As the mirror alignment wrapped up on March 11, the near-infrared spectrometer – NIRSpec – and the near-infrared imager and spectrograph – NIRISS – finished cooling off and joined the party.
NIRSpec is designed to measure the strength of different wavelengths of light coming from a target. This information can reveal the composition and temperature of distant stars and galaxies. NIRSpec does this by looking at the target object through an aperture that blocks other light.
NIRSpec has multiple slots that allow it to look at 100 items at once. Team members began testing the position of the multiple targets, instructed the slots to open and close, and confirmed that the slots were responding correctly to commands. Future steps will measure exactly where the cracks are pointing and verify that multiple targets can be observed simultaneously.
NIRISS is a slit-free spectrometer that also splits light into different wavelengths, but is better at observing all objects in the field, not just those in slits. It has several modes, including two that are specifically designed to study exoplanets that are particularly close to their parent stars.
So far, device checks and calibrations have continued smoothly, and the results show that both NIRspec and NIRISS will provide better data than engineers expected before launch.
4. What was the last tool you run?
The last tool to boot on Webb was the mid-infrared instrument, or MIRI. MIRI is designed to capture images of distant or newly formed galaxies as well as faint small objects such as asteroids. This sensor detects the longest wavelengths of Webb’s instruments and must be kept at 449 degrees Fahrenheit – just 11 degrees Fahrenheit above absolute zero. If it’s warmer, the detectors will only pick up heat from the device itself, not the interesting stuff in space. MIRI has its own cooling system, which needs additional time to run at full capacity before turning on the equipment.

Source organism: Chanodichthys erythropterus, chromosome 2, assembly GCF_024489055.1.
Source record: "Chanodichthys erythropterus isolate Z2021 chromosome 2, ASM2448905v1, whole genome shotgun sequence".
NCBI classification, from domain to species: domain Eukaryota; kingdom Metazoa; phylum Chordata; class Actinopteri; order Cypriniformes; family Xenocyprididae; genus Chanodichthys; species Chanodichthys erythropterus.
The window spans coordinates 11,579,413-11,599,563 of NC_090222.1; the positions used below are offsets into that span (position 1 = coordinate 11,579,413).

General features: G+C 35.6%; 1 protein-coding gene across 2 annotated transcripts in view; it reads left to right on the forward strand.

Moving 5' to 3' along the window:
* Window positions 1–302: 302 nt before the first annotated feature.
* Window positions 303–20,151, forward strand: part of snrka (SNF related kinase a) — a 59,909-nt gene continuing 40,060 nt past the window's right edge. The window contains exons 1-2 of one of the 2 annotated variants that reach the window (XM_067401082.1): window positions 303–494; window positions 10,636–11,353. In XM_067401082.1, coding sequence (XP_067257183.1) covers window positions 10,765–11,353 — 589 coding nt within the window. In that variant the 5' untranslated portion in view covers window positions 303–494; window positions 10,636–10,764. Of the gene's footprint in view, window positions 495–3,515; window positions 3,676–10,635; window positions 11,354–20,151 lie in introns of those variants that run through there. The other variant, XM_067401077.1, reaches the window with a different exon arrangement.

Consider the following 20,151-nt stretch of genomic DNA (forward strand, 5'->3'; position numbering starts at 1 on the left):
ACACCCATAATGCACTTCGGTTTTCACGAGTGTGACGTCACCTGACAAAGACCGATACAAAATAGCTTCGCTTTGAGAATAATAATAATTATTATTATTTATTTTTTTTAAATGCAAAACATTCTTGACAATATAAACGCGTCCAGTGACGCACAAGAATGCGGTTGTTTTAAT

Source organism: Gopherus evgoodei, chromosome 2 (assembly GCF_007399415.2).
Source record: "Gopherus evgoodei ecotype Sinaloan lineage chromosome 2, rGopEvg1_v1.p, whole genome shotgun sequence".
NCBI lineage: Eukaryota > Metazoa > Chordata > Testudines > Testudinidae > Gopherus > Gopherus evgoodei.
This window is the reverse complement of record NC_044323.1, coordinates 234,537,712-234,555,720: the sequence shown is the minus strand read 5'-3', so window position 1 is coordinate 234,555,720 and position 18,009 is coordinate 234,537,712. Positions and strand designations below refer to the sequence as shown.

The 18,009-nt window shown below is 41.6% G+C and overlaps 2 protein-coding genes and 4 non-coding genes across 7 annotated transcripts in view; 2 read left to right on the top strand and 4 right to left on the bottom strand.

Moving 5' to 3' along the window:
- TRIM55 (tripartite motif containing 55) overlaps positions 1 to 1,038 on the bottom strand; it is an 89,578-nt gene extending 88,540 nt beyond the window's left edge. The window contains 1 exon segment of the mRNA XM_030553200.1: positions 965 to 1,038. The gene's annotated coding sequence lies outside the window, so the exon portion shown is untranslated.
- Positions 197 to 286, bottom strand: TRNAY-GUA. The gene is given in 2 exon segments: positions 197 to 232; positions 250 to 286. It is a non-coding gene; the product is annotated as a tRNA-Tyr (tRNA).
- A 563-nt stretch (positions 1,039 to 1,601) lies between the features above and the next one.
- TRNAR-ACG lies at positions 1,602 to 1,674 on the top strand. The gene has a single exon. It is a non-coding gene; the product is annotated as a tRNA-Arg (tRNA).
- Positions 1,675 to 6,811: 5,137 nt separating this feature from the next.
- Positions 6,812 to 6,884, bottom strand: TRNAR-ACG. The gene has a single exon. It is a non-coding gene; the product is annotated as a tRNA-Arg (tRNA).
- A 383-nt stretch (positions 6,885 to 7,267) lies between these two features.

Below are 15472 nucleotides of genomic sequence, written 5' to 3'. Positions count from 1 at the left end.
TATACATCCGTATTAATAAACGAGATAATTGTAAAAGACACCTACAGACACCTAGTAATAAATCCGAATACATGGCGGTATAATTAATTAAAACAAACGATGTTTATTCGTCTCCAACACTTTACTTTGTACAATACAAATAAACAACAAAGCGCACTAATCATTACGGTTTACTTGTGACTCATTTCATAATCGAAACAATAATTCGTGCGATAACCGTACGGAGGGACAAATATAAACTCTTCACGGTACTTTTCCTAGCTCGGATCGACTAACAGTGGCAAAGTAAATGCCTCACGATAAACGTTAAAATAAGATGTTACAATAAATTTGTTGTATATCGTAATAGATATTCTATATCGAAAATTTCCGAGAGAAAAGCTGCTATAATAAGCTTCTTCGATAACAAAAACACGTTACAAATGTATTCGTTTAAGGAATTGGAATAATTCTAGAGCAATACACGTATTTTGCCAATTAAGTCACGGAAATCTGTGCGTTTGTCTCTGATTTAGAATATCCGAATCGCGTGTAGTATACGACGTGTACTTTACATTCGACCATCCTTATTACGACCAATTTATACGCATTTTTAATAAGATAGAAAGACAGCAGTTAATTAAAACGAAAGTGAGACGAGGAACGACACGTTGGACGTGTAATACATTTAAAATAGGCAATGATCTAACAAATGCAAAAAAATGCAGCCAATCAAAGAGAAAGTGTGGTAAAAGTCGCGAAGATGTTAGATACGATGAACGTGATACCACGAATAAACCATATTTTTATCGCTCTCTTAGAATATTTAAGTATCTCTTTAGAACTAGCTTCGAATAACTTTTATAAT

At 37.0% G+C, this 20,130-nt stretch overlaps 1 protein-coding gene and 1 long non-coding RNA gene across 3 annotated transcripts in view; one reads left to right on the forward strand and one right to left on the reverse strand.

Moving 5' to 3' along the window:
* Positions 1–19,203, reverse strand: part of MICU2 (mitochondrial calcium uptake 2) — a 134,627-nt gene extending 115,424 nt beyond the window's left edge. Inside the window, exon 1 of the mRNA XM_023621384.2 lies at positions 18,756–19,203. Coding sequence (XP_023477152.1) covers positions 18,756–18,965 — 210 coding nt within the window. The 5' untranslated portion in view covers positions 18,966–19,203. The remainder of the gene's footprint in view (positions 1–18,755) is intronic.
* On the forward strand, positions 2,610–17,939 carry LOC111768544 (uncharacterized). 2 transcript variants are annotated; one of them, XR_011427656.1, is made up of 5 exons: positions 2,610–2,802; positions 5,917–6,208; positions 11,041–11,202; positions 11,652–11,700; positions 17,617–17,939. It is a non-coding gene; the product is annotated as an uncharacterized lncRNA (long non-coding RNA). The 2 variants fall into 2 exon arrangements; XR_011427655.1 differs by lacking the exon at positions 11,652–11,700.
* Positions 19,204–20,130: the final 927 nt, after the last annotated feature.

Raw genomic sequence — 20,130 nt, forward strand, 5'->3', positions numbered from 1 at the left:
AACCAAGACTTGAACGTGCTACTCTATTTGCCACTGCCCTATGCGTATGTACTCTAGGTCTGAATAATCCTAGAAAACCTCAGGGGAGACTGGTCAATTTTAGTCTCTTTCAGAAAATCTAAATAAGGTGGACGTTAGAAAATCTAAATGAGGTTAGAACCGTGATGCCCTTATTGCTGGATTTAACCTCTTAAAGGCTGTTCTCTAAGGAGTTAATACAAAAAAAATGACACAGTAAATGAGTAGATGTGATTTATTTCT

Radio astronomers have found hints of galaxies completely hidden by dust and undetectable by telescopes like the Hubble that pick up wavelengths of light similar to those visible to the human eye. The extremely cold temperatures allow MIRI to be incredibly sensitive to light in the mid-infrared range that can pass through dust more easily. When combined with this sensitivity and Webb’s large mirror, it allows MIRI to penetrate these dust clouds and reveal stars and structures in such galaxies for the first time.
5. What’s next for Webb?
As of June 15, 2022, all Webb tools are up and running and have taken their first images. In addition, four imaging modes, three time-series modes, and three spectral modes were tested and approved, leaving only three modes.
On July 12, NASA plans to release a set of teaser notes detailing Webb’s capabilities. These images will show off the beauty of Webb’s images and will also give astronomers a real taste of the quality of the data they will get.
After July 12, the James Webb Space Telescope will begin working full time on its science mission. The detailed timeline for the coming year has yet to be released, but astronomers around the world are eagerly awaiting the recovery of the first data from the most powerful space telescope ever built.